Peer critique

Peer critique, a specialized form of critique, is the common practice of writers reviewing and providing constructive criticism of each other's work. Most fiction writers use some form of peer critique as part of their process of writing.

Peer critique in action

In the classroom

Peer critique has long been used as part of the process of teaching writing. In traditional classrooms power and authority can often be teacher-centric,[1] with teachers correcting work to their own vision of ideal writing.[2] Many researchers have found that peer critique offers a complementary style of feedback[3][4][5][6] Whereas teachers' feedback often focuses on general comments and error correction, peers tend to give specific, deep comments on the work before them rather than correcting to an ideal.[7]

In his groundbreaking 1973 book Writing without Teachers, Peter Elbow[8] stated a powerful argument for peer-only writing classes, eliminating the teacher from the process entirely. Many informal writing groups still use Elbow's methods for peer critique.

Peer critique has also been found to be useful to those who provide critiques, helping students to develop analytical and critical thinking abilities and become better able to judge their own writing.[9]

Outside the classroom

Peer writing groups have existed probably as long as writing has. Anne Ruggles Gere has written several useful articles and books about the history of writing groups, and how they have evolved over time from social "clubs" and chautauquas to the many types of groups we have today, including online peer critique sites.[10][11][12]

Methods of peer critique

Face-to-face critiques

The most traditional form of peer critique, both inside and outside the classroom, is face-to-face. In this method, writers gather together in person and discuss each other's work in detail. Face-to-face writing groups (also known as writing circles, writing groups, or workshops) can be a source of great support and encouragement for writers in what is sometimes a lonely endeavor. The greatest challenge for informal groups is keeping a face-to-face critique group together; many fall apart quickly due to lack of commitment, personality conflicts, or hurt feelings.[13]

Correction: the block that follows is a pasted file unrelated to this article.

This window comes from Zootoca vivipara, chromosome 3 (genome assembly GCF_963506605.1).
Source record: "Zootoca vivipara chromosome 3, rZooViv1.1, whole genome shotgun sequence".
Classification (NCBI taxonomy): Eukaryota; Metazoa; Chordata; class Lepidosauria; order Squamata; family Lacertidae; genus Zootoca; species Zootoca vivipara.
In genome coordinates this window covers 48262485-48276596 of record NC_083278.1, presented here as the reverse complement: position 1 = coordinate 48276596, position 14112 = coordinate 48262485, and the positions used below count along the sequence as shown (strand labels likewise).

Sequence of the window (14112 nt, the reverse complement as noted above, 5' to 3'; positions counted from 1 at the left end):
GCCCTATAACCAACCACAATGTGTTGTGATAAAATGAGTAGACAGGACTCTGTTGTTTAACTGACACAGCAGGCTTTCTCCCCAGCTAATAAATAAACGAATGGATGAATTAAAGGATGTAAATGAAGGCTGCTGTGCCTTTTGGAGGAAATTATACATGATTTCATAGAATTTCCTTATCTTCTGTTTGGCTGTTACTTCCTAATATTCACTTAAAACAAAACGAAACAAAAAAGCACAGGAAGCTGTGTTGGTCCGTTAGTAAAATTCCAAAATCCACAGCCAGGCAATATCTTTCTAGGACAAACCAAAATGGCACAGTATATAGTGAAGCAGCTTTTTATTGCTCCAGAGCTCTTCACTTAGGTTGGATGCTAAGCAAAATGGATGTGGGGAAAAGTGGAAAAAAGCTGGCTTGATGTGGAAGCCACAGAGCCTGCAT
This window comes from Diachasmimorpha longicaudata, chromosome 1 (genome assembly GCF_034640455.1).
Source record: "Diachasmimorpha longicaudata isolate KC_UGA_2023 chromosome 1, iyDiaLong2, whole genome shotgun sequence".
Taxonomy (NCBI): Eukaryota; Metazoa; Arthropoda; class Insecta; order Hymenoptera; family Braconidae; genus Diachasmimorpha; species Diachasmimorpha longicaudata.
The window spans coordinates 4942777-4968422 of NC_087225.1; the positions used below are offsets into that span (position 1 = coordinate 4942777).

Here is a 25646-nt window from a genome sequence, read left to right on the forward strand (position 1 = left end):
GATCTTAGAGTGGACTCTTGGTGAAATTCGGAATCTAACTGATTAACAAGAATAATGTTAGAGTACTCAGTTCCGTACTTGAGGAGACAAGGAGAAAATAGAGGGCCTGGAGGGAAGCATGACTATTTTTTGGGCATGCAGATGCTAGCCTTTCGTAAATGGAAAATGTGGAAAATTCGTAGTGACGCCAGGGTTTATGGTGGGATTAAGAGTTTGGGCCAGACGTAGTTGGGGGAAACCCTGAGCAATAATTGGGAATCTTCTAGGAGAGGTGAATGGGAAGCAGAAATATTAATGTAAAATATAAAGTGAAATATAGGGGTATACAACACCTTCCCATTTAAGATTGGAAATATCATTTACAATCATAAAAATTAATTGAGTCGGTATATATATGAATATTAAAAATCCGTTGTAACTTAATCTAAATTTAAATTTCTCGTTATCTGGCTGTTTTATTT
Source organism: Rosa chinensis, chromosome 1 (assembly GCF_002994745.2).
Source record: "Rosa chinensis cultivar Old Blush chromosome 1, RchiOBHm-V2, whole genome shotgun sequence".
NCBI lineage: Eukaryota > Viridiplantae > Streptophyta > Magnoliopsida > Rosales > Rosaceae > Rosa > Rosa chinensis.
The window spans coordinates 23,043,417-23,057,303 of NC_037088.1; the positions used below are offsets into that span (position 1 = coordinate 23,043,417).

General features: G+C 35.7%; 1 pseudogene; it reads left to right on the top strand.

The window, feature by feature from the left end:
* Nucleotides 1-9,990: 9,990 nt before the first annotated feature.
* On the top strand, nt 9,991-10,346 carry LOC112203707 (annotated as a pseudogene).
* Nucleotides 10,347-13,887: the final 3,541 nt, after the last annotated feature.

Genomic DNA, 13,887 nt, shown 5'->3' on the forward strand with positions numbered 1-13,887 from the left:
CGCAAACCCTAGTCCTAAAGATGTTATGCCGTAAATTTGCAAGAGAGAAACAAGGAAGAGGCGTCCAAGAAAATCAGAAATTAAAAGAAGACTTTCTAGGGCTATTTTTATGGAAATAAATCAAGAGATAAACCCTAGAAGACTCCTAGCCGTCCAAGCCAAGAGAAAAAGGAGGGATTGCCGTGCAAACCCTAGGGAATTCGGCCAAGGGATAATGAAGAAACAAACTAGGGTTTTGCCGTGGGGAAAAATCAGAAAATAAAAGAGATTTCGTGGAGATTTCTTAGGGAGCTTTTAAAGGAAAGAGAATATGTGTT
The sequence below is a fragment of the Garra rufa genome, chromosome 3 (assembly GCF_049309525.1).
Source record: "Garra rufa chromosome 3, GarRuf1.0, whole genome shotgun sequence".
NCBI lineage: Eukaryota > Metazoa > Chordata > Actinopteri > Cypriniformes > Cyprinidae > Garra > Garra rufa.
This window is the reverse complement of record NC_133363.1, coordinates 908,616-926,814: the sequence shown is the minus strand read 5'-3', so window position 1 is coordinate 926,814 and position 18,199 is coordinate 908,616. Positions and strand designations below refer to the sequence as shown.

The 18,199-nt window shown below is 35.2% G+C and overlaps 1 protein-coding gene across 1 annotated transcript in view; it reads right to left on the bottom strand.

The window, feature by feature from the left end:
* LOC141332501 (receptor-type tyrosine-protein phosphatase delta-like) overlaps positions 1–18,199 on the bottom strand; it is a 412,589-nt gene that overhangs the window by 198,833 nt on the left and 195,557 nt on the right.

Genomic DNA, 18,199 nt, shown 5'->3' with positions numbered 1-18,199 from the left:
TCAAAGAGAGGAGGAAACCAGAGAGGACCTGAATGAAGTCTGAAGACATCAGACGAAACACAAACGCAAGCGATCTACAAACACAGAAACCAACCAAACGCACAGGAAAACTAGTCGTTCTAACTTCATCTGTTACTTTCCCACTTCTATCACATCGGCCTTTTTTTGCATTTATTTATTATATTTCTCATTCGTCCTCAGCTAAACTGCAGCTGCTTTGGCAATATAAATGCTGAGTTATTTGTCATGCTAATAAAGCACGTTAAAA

Online writing classes

In recent years with the advent of the Blackboard Learning System and similar online teaching tools, it has become possible to take writing courses entirely online. In online courses students generally give each other feedback on writing in message-board style posts. Comments are usually brief. Teachers must beware of the "pile-on effect" of students merely echoing what teachers and previous commenters have mentioned; it will be useful for teachers to apply lessons from peer critique websites, which have functioned online for many years.

Online critique sites

Since at least 1985, with the Compuserve Books & Writer's Forum, writers have formed writing spaces online where they can discuss writing, share resources, and critique work. There are many active critique sites now, catering to all levels and genres of writers; the popular website Reddit has a sub-reddit dedicated to writing critique, titled critique my writing., while another popular forum,, is dedicated to writing and online critique. Other peer critique sites include Authonomy and Youwriteon.

Types of critique sites

Online peer critique sites tend to vary by:


  1. Goodfellow, R. (2001). Credit where it is due: Assessing students’ contributions to collaborative online learning. In D. Murphy, R. Walker, & G. Webb (Eds.), Online learning and teaching with technology (73–80). London: Kogan Page.
  2. Gere, A. R., & Stevens, R. (1985). The language of writing groups: How oral response shapes revision. In S. W. Freedman (Ed.). The acquisition of written language: Response and revision (85–105). Norwood, NJ: Ablex.
  3. Cho, K., Schunn, C. D., & Charney, D. (2006). Commenting on writing: Typology and perceived helpfulness of comments from novice peer reviewers and subject matter experts. Written Communication, 23, 260–294.
  4. Topping, K., (1988). Peer assessment between students in colleges and universities. Review of Educational Research, 68(3). 249–276.
  5. Topping, K., Smith, E. F., Swanson, I., & Elliot, A. (2000). Formative peer assessment of academic writing between postgraduate students. Assessment & Evaluation in Higher Education, 25(2), 149–169.
  6. Saito, H., & Tomoko, F. (2004). Characteristics and user acceptance of peer rating in EFL writing classrooms, Language Teaching Research, 8(1), 31–54.
  7. Caulk, N. (1997). Comparing teacher and student responses to written work. TESOL Quarterly, 28(1), 181–188.
  8. Elbow, P. (1973). Writing without Teachers. New York: Oxford University Press.
  9. Brown, J. (1984). Helping students help themselves: Peer evaluation of writing. Curriculum Review, 23, 47–50.
  10. Gere, A. R. (1987). Writing groups: History, theory and implications. Carbondale: Southern Illinois University Press.
  11. Gere, A. R., & Abbot, R. D. (1985). Talking about writing: The language of writing groups. Research in the Teaching of English, 19, 362–379.
  12. Gere, A. R., & Stevens, R. (1985). The language of writing groups: How oral response shapes revision. In S. W. Freedman (Ed.). The acquisition of written language: Response and revision (85–105). Norwood, NJ: Ablex.
  13. Elbow, P. (1973). Writing without Teachers. New York: Oxford University Press.
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